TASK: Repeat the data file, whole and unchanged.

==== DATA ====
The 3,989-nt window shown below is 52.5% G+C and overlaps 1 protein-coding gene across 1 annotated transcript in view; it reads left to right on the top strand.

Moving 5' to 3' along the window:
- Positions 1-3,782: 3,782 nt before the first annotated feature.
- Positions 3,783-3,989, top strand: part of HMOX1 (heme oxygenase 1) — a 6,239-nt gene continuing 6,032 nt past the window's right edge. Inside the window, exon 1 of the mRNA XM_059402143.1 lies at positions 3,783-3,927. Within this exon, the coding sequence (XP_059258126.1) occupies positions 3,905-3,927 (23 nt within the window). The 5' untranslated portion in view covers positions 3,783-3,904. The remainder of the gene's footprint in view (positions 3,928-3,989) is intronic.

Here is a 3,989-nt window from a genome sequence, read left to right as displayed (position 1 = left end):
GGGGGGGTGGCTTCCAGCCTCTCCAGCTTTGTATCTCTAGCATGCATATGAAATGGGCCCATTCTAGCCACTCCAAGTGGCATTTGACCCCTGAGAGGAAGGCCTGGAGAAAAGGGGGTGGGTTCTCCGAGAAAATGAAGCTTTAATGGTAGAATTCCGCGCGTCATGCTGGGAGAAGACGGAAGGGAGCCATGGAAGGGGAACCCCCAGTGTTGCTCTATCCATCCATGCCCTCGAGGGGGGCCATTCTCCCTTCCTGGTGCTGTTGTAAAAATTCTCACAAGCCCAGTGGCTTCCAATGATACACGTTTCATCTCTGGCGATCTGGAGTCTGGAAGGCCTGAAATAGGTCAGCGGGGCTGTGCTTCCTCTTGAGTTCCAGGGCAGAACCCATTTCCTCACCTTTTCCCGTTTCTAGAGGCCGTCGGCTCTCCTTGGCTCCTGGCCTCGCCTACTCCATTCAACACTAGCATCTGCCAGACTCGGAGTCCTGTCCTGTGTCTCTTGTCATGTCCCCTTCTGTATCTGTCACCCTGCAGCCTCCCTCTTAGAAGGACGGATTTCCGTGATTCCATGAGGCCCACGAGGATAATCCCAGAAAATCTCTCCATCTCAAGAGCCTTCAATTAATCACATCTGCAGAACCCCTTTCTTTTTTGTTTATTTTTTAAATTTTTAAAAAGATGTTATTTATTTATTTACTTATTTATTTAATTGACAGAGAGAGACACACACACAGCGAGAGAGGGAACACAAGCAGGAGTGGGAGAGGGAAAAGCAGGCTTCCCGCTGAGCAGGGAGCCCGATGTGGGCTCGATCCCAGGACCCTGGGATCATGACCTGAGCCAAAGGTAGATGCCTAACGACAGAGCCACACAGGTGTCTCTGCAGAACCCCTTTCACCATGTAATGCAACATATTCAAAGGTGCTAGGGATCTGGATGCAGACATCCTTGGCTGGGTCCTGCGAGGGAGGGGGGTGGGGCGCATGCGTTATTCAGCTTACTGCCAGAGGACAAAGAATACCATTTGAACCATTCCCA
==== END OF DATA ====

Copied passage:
The 3,989-nt window shown below is 52.5% G+C and overlaps 1 protein-coding gene across 1 annotated transcript in view; it reads left to right on the top strand.

Moving 5' to 3' along the window:
- Positions 1-3,782: 3,782 nt before the first annotated feature.
- Positions 3,783-3,989, top strand: part of HMOX1 (heme oxygenase 1) — a 6,239-nt gene continuing 6,032 nt past the window's right edge. Inside the window, exon 1 of the mRNA XM_059402143.1 lies at positions 3,783-3,927. Within this exon, the coding sequence (XP_059258126.1) occupies positions 3,905-3,927 (23 nt within the window). The 5' untranslated portion in view covers positions 3,783-3,904. The remainder of the gene's footprint in view (positions 3,928-3,989) is intronic.

Here is a 3,989-nt window from a genome sequence, read left to right as displayed (position 1 = left end):
GGGGGGGTGGCTTCCAGCCTCTCCAGCTTTGTATCTCTAGCATGCATATGAAATGGGCCCATTCTAGCCACTCCAAGTGGCATTTGACCCCTGAGAGGAAGGCCTGGAGAAAAGGGGGTGGGTTCTCCGAGAAAATGAAGCTTTAATGGTAGAATTCCGCGCGTCATGCTGGGAGAAGACGGAAGGGAGCCATGGAAGGGGAACCCCCAGTGTTGCTCTATCCATCCATGCCCTCGAGGGGGGCCATTCTCCCTTCCTGGTGCTGTTGTAAAAATTCTCACAAGCCCAGTGGCTTCCAATGATACACGTTTCATCTCTGGCGATCTGGAGTCTGGAAGGCCTGAAATAGGTCAGCGGGGCTGTGCTTCCTCTTGAGTTCCAGGGCAGAACCCATTTCCTCACCTTTTCCCGTTTCTAGAGGCCGTCGGCTCTCCTTGGCTCCTGGCCTCGCCTACTCCATTCAACACTAGCATCTGCCAGACTCGGAGTCCTGTCCTGTGTCTCTTGTCATGTCCCCTTCTGTATCTGTCACCCTGCAGCCTCCCTCTTAGAAGGACGGATTTCCGTGATTCCATGAGGCCCACGAGGATAATCCCAGAAAATCTCTCCATCTCAAGAGCCTTCAATTAATCACATCTGCAGAACCCCTTTCTTTTTTGTTTATTTTTTAAATTTTTAAAAAGATGTTATTTATTTATTTACTTATTTATTTAATTGACAGAGAGAGACACACACACAGCGAGAGAGGGAACACAAGCAGGAGTGGGAGAGGGAAAAGCAGGCTTCCCGCTGAGCAGGGAGCCCGATGTGGGCTCGATCCCAGGACCCTGGGATCATGACCTGAGCCAAAGGTAGATGCCTAACGACAGAGCCACACAGGTGTCTCTGCAGAACCCCTTTCACCATGTAATGCAACATATTCAAAGGTGCTAGGGATCTGGATGCAGACATCCTTGGCTGGGTCCTGCGAGGGAGGGGGGTGGGGCGCATGCGTTATTCAGCTTACTGCCAGAGGACAAAGAATACCATTTGAACCATTCCCA